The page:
Indore-based B2B supply chain startup ShopKirana has raised $10 Mn in a Series B funding round. The investment came in from existing investors Info Edge, Incubate Fund, Akatsuki AET Fund, NPTK Emerging Asia Fund and Better Capital.
The fresh funds will be used to expand its presence in major Tier 2 cities. Prior to this round, ShopKirana had raised $2.1 Mn.
Founded in 2015 by Tanutejas Saraswat, Deepak Dhanotiya, and Sumit Ghorawat, ShopKirana provides a platform for connecting individual retailers directly with suppliers. According to the company, it is also aiming to connect farmers with retailers through its platform.
Sumit Ghorawat, cofounder, ShopKirana, said, “ShopKirana platform has the ability to place an international brand in local kirana stores and has the power to take a local brand to India scale.”
ShopKirana’s vision is to connect 9 Mn individual retailers directly with suppliers and distributors by removing mediators/traders. It wants to help small Indian retailers improve their profits, product range, product availability, credits, inventory management and most importantly access to more customers.
The company website claims that it is present in 100K stores across 30 cities having enabled 2 Bn in sales. It claims to reach 50 Mn consumers across Gujarat, Rajasthan, Madhya Pradesh, Chattisgarh, Maharashtra and Uttar Pradesh.
“ShopKirana empowers small retailers by servicing them better, faster, cheaper, and enabling them to compete against organized retail and ecommerce. The supply chain efficiencies they have brought about using technology and data analytics is industry leading,” said Kitty Agarwal, head- corporate development/VC at Info Edge.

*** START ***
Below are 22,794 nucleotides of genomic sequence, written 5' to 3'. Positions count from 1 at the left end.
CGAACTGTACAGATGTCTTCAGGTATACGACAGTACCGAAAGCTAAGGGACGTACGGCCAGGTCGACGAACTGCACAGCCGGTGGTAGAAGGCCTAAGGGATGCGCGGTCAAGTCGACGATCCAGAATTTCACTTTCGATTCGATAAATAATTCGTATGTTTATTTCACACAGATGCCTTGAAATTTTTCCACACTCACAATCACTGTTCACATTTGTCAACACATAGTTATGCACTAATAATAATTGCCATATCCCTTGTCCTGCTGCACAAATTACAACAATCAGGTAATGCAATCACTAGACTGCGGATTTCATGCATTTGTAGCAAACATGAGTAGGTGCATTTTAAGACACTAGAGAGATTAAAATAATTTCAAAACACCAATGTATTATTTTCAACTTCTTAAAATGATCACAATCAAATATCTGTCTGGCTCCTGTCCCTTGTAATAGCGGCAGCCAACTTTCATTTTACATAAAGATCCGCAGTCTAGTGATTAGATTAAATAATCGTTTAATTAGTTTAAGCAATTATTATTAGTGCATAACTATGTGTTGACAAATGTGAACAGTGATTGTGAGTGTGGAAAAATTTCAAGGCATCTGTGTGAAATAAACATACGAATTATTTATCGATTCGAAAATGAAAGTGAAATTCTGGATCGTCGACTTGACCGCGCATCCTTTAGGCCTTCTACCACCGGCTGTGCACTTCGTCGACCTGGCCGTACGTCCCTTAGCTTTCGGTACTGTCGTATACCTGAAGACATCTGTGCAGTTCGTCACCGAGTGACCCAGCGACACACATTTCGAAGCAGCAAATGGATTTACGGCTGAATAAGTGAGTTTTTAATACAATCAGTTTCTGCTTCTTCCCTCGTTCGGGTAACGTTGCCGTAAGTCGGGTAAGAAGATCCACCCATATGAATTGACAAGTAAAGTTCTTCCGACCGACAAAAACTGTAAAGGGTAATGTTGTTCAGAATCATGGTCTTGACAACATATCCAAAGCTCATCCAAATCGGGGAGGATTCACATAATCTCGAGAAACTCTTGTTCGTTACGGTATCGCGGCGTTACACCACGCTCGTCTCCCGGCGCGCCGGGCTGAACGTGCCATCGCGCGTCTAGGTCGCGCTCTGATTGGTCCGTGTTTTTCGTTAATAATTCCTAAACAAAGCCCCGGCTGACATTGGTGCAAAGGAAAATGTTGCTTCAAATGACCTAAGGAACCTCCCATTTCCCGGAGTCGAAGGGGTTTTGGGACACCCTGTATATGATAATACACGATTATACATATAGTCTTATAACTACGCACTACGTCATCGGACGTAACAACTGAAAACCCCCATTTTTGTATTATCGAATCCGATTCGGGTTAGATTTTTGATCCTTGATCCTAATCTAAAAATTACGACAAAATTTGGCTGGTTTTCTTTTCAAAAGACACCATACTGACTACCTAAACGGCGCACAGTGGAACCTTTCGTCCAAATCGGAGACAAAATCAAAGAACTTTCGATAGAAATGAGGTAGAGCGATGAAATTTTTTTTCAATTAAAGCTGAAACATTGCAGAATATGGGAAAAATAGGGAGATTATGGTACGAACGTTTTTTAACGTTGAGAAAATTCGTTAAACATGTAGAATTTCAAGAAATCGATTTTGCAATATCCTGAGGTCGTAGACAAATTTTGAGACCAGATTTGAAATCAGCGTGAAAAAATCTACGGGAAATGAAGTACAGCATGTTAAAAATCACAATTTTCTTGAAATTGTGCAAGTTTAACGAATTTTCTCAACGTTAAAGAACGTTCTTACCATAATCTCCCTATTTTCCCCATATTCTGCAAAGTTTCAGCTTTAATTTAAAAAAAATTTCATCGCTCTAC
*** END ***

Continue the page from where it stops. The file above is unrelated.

According to a 2018 IBEF report, the Indian retail market is expected to reach $1.1 Tn by 2020. Increasing incomes and lifestyle changes in the middle class community along with increasing internet penetration are the major factors which are driving this growth. Here leading players include ShopKirana, ShopX, Udaan, Peel Works etc.
In 2015, during a presentation, Boston Consulting Group’s Senior Partner and Director Abheek Singhi had said that the kirana store model works well in a complex market like India, where small-format stores can easily penetrate the length and breadth of the vast country. But considering the sheer vastness in presence and number, they still lack online visibility.